GPS moves cars to go greener
U. ILLINOIS (US) — In addition to the fastest and shortest routes, a new software interface that works like a GPS is able to calculate the most fuel-efficient route, too.
“Green GPS” technology runs on cell phones, which link to a car’s computer using an inexpensive, off-the-shelf wireless adapter that works in all cars manufactured since 1996. The car’s onboard diagnostics system uploads information about engine performance and fuel efficiency to the phone, which uses the data to compute the greenest route.
In preliminary experiments, following the technology’s route saves 13 percent more fuel over the fastest route and 6 percent over the shortest. The initial test was conducted on 16 cars of various types that collectively drove for 1,000 miles in Urbana-Champaign, a city of 170,000.
“Currently at least 30 percent of total energy in the United States is spent on cars,” says Tarek Abdelzaher, associate professor of computer science at the University of Illinois. “By saving even five percent of that cost, we can save the same amount of total energy spent on the nation’s entire information technology infrastructure.”
A grant through the National Science Foundation is funding a large-scale deployment of the service via the University of Illinois’ automobile fleet. The Office of Naval Research is funding research related to the technology’s networking component and graduate student Hossein Ahmadi and others are collaborating with IBM through the company’s “Smarter Planet” initiative.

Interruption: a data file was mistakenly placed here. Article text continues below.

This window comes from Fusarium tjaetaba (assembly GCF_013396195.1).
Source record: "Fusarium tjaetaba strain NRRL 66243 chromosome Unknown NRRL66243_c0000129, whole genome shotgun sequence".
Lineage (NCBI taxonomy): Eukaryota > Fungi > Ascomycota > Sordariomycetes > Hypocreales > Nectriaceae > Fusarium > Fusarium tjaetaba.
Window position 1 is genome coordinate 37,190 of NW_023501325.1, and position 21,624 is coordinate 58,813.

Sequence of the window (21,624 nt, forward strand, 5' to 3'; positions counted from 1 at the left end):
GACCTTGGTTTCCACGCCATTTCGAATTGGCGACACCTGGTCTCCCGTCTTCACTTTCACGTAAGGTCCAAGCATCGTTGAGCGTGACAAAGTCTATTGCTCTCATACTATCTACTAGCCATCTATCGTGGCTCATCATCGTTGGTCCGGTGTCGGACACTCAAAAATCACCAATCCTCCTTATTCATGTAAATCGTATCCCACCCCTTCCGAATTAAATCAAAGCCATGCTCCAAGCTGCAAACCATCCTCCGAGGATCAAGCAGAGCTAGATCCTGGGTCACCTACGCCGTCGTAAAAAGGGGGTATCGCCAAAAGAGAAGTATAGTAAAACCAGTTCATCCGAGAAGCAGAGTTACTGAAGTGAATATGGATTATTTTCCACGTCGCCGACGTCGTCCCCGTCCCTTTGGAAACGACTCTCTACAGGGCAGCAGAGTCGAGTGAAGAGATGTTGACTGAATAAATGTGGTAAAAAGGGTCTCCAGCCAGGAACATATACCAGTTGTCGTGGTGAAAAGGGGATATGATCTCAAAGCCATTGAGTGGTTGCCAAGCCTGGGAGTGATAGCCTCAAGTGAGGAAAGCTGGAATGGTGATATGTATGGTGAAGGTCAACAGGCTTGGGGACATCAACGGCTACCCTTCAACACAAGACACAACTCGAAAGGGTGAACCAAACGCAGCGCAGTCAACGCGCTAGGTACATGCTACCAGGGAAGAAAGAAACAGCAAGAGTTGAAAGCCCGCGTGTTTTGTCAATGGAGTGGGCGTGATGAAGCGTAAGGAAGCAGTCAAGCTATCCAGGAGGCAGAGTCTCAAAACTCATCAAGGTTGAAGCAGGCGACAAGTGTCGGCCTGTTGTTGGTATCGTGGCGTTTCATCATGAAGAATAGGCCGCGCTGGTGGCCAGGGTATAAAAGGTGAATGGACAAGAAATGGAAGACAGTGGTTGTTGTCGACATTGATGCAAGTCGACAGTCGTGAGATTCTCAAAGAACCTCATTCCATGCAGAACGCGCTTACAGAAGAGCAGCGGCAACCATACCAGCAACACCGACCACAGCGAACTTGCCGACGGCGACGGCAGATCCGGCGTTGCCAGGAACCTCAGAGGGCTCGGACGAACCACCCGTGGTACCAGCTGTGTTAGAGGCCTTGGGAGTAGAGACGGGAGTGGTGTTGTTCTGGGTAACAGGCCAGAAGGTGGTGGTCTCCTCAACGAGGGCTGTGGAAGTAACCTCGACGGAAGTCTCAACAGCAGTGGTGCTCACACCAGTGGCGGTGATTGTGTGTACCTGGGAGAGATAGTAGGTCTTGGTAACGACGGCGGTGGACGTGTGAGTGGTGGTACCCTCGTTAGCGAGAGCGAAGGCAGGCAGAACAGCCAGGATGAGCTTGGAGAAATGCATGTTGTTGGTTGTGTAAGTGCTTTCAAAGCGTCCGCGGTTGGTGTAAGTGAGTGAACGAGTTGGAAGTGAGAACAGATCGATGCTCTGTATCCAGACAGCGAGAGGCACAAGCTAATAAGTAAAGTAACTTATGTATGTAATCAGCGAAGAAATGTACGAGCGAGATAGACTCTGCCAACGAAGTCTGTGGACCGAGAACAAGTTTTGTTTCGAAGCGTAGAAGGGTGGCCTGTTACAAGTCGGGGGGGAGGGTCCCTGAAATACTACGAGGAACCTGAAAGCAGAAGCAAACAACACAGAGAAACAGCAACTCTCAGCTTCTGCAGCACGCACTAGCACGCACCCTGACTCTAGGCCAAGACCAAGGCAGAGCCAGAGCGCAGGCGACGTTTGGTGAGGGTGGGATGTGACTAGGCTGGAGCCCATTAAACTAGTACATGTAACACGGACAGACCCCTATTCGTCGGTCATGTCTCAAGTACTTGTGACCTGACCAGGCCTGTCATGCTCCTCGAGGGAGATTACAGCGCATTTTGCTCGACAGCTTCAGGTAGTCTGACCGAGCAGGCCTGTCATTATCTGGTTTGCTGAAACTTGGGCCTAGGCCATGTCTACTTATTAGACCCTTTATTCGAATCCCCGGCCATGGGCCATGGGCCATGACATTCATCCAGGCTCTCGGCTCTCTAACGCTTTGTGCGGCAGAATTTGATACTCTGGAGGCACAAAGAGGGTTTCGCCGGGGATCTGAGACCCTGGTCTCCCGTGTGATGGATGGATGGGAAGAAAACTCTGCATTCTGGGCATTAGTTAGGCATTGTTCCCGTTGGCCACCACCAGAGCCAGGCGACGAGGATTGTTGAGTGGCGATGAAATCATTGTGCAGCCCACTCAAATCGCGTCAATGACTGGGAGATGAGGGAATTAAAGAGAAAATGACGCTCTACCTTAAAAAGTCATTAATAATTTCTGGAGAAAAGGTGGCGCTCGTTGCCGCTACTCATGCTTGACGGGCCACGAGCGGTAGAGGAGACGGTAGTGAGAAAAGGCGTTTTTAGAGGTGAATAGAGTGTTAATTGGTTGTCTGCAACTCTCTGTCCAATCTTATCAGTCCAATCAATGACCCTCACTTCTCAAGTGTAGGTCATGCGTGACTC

The units will be installed on up to 200 vehicles in the Urbana-Champaign fleet, including full-size vans that could be carrying 1,000 pounds or more in tools and equipment.
“The less money we can spend on fuel, the more money we can direct toward maintaining other things on campus,” says Pete Varney, director of Transportation & Automotive Services.
A social network of drivers who can share information about their cars will, in the future, allows drivers who don’t have the technology to use the service based on data collected from cars with the same make, model, and year.
The collaboration with IBM could open up opportunities to test the service in heavily urban areas with greater stop-and-go traffic, Abdelzaher says.
“The preliminary results gave us hope that if we deploy it, it will be useful. If we can minimize brown energy and maximize green energy, we reduce our carbon footprint.”
More news from University of Illinois: http://www.aces.uiuc.edu/news/
You are free to share this article under the Creative Commons Attribution-NoDerivs 3.0 Unported license.